fervice, they were entitled. Mr. 
Ballard finding, hovv'ever, that the 
mode in v/h:ch he had brought the 
fubjecc forward, was not generally 
agreeable to the hoafe, withdrew 
his motion, with a promife of bring- 
ing it before them in fome other 
in ape. 

A., •' ,0,' Accordingly, on the 

'^ ibth of April, he mo- 

ved, " That the houfe do refolve it- 
** felf into a committee of the svhole 

" houfe, to enquire into the condud^ 
*' of the board of admiralty, touching 
" the late promotion to the flag.'* 
As this motion went to a direct 
charge of minifterial mifcondudt a- 
gainll the hrll lord of the admiralty;, 
and was free from the objeftion of 
interfering improperly in the func- 
tions of the e:vecutive government, 
it was heceflary to meet it upon the 
diftincl merits of the cafe. 

In fup'port of the prefumption of 
m'fconduct, Mr. Ballard Hated the 
cafes of captains Balfour, Thomp- 
fon, Uvedale, Shirley, Bray, and 
Laforey ; and feveral ochers were 
mentioned in the courfe of the de- 
bate. The firll of thefe officers had 
diilinguifiied himfelf, in company 
Vv'ith captain Laforey, in the war 
before the laft, by an enterprize 
which required equal Ikill and bra^- 
very, the cutting out two French 
fhips of the line in the harbour of 
LoulODOurg. . He had fince conti- 
nucdto ferve his country with credit 
in the late v/ar, and was declared 
by feveral officers, members of the 
houfe, to be well qualified, fo far as 
they could judge, for promotion to 
the flag. The fame general tefti- 
mony was borne to the charafter of 
the other officers. It was farther 
ftated, that he had written to the 
board of admiralty to be informed 
of the reafons for which he was 
pafl'ed over in the promotion, but 
had been refufed an anfwer. Ad- 
miral fir Edmund Affleck declared, 
that he had been acquainted with 
captain Thompfon nearly forty 
years ; that he knew him to be as 
honeu a man, and as brave and Ikil- 
ful an offi.cer. as any in the fervice ; 
that he could not account for his 
having been pafled by, and was as 
much furprifcd at it as he fhould 
have be?n to have been paflTed ioy 


himfelf. Captain Uvedale had alfo 
ierved with confiderable reputation. 
In the late war he had been ap- 
pointed by lord Rodney to the com-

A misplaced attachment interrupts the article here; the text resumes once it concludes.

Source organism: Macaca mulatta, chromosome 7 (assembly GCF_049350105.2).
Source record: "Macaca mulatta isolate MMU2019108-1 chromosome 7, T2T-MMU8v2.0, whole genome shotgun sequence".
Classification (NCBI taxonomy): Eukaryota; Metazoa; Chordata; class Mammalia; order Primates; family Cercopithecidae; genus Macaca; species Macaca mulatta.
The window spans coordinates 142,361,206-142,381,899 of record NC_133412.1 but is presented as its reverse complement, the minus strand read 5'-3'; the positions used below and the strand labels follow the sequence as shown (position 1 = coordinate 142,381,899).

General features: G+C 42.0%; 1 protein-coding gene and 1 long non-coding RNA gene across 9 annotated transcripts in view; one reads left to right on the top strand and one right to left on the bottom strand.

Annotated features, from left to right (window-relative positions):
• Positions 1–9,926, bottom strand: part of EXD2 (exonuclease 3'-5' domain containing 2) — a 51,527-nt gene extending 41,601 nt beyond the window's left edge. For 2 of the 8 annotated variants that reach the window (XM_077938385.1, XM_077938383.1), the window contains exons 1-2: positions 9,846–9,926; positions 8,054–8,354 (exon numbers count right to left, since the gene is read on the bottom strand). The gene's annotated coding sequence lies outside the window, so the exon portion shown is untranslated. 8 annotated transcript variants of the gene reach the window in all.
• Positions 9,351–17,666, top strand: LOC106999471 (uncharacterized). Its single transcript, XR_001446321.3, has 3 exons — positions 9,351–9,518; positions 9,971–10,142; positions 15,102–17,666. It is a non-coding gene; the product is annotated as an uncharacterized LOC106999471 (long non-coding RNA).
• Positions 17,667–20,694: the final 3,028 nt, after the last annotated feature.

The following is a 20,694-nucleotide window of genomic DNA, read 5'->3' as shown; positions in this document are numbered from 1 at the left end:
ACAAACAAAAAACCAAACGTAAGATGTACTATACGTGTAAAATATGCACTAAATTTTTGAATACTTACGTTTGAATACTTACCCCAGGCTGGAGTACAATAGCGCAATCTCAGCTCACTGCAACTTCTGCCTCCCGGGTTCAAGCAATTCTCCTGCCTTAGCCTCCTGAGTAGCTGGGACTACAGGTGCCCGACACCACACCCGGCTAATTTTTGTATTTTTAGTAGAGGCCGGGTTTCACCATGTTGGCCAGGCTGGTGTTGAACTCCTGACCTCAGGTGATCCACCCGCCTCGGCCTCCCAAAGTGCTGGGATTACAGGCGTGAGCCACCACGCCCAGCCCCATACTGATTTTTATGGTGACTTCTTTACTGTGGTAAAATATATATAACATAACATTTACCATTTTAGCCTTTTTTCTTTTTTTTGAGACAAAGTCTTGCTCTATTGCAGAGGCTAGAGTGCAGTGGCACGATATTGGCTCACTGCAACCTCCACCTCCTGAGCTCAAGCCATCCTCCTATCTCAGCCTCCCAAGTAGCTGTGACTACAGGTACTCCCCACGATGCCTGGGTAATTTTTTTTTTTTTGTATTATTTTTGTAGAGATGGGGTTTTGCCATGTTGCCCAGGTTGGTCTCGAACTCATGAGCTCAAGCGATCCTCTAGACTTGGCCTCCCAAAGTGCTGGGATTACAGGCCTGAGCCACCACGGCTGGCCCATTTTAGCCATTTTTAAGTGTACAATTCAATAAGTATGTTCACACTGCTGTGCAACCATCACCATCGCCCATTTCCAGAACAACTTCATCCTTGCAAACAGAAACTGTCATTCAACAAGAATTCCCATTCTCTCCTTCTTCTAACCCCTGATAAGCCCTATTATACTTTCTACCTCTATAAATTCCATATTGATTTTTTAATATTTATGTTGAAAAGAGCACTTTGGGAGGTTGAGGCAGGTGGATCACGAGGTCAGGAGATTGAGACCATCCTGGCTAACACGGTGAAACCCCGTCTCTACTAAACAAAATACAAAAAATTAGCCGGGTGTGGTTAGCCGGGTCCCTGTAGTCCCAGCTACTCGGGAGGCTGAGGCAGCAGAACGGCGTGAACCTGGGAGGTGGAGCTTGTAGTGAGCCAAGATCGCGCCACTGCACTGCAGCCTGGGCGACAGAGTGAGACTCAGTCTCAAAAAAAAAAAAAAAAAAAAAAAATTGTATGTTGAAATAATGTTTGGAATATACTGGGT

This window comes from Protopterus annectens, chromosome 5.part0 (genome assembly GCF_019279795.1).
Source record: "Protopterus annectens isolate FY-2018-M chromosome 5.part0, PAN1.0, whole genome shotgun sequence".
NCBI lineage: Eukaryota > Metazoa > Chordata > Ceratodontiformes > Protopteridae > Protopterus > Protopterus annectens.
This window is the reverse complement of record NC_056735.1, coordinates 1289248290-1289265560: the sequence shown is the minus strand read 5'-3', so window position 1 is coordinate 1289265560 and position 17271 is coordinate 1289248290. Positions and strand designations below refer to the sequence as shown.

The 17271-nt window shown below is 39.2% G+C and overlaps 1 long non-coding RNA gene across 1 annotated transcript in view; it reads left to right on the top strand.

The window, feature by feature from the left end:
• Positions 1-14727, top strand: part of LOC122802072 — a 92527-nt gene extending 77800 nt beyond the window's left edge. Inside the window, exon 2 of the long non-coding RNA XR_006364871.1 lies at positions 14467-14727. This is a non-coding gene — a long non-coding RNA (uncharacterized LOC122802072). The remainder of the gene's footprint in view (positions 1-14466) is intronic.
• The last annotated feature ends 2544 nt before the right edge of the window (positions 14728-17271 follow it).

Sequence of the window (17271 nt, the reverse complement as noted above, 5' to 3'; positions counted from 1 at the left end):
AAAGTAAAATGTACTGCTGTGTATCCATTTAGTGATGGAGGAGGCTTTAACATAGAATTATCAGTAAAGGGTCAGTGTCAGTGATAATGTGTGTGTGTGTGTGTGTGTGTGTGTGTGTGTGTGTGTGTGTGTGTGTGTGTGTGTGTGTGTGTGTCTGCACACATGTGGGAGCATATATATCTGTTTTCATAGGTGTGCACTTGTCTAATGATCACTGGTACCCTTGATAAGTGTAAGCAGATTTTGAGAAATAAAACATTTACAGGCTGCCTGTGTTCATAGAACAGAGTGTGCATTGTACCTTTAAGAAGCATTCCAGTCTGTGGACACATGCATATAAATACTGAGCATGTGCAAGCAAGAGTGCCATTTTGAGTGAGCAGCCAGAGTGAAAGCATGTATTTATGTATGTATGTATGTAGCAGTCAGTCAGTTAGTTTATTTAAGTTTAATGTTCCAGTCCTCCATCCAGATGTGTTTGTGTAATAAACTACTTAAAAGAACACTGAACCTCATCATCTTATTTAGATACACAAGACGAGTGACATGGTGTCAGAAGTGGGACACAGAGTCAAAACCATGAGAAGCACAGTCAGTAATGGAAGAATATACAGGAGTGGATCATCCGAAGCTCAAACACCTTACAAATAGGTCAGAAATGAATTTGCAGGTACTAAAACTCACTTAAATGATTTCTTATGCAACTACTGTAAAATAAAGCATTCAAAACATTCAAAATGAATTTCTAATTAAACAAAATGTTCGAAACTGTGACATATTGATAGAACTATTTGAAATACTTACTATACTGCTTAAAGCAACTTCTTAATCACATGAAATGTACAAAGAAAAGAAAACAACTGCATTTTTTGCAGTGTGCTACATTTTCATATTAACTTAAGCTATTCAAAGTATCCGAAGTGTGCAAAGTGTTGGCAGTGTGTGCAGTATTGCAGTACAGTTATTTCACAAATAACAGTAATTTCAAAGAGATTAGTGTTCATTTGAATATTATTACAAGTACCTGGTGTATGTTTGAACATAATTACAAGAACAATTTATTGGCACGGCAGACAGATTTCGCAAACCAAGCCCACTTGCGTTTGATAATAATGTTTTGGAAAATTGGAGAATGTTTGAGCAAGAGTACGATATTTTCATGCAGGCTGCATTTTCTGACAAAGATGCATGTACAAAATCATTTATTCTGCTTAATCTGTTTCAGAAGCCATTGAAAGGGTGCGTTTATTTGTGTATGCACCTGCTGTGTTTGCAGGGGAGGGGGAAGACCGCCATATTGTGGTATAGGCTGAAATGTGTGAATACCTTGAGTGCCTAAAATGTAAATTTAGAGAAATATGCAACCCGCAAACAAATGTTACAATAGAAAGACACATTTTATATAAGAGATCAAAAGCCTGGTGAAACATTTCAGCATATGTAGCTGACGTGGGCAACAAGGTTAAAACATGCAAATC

mand of a part of the fleet, for the 
purpofe of drawing out the fqua- 
dron of Monf. de GrafTe, and by 
that means affording an opportu- 
nity of bringing on a general action. 
This irhportant fervice, which re- 
quired the exertion of all the fn:ill 
as well as bravery of a commander, 
he fuccefsfuUy performed. Captain 
Shirley had alfo commanded feveral 
fell of the line, and had received 
the approbation of the admiralty. 
He had alfo applied to the board, on 
the late occafion, to have his claims 
exhibited to the council ; but the 
iirft lord refufed to lay his cafe be- 
fore them. The cafe of captain 
Bray was fmgular : he had been 
employed during the late war in the 
imprefs fervice, and, upon his appli- 
cation to the board for a flag, he 
had been advifed by lord Howe, on 
account of his advanced age, to give 
up his claim to rank, and to apply 
for fuperannuation : this advice he 
had accordingly followed, but it 
was afterwards difcovered that he 
was precluded from being put upon 
the yellow lilt by the ord&r of coun- 
cil of the year 1747, which exprefsly 
excepts captains who had not been 
fent to fea during the war. Upon 
this cafe it was llrongly argued by 
captain Macbride, that if the orn- 
ccrs who are employed in this dilH- 
cult and difagreeable, though efl'en- 
tially important fervice, were to be 
confidered as thereby forfeiting 
their claim to rank, none but thole 
of the lowefl characters would un- 
dertake it in future. Captain La- 
forcy had been fet afide merely on 
account of his having, Ibmc time be- 
for^, accepted the •appointment of 

naval commilfioner at Antigua ; al- 
though at the fame time fir Ctiarles 
Middleton, late one of the commif- 
fioners refident in London, had been 
promoted to the flag. 

In order to obviate the unfavour- 
able conclufion which thefe cafes 
feemed ftrongly to fupport, it was 
argued by the chancellor of the ex- 
chequer, in defence of the admiralty, 
that none of the circumllances al- 
ledged amounted to more than a 
negative proof, that the ofiicers in 
queftion were not difqualified for the 
rank for which they contended : but 
that, where a feledlion was to be 
made (and that a fekQion was ex- 
pedient would appear, not only from 
the uniform praclice of the navy, 
but from the great expence and 
fundry inconvenience? which would 
unavoidably refult from an over- 
loaded lift of flag officers) it was 
neceiTary that a dilcretionary power 
of making that fele^lion fliould be 
lodged in the com.miiriOncrs of the 
board of admiralty. He admitted 
that they were refponfiblc to parlia^ 
ment for the ule of that difcretion, 
and that whenever a cafe was made 
out llrong enough to warrant a fuf- 
picion of fuch abufes as deferved 
cenfure or puniiliment, it was the 
indifpenfable duty of the houfe to 
proceed to inquire. But he denied 
that fuch a cafe had been made out. 
It had not been alledged that there 
was any cfticer of incompetent me- 
rit amongft thofe who were promot- 
ed, on which a charge of partiality or 
corruption could be founded. It had 
not been alTerted that the firft lord 
was actuated by any malice or other 
finiller motive towards thofe who 
had been palled over, upon which 
he could be charged with injultice 
oT opprelFicn. The point to be de- 
cided by the houfe was, whether tlK;/ 
^ Gould 

3o6l ANNUAL REGISTER, 1788. 

ceuld infer, froir. the ftatement of 
<:ares they had heard, that ihe judg- .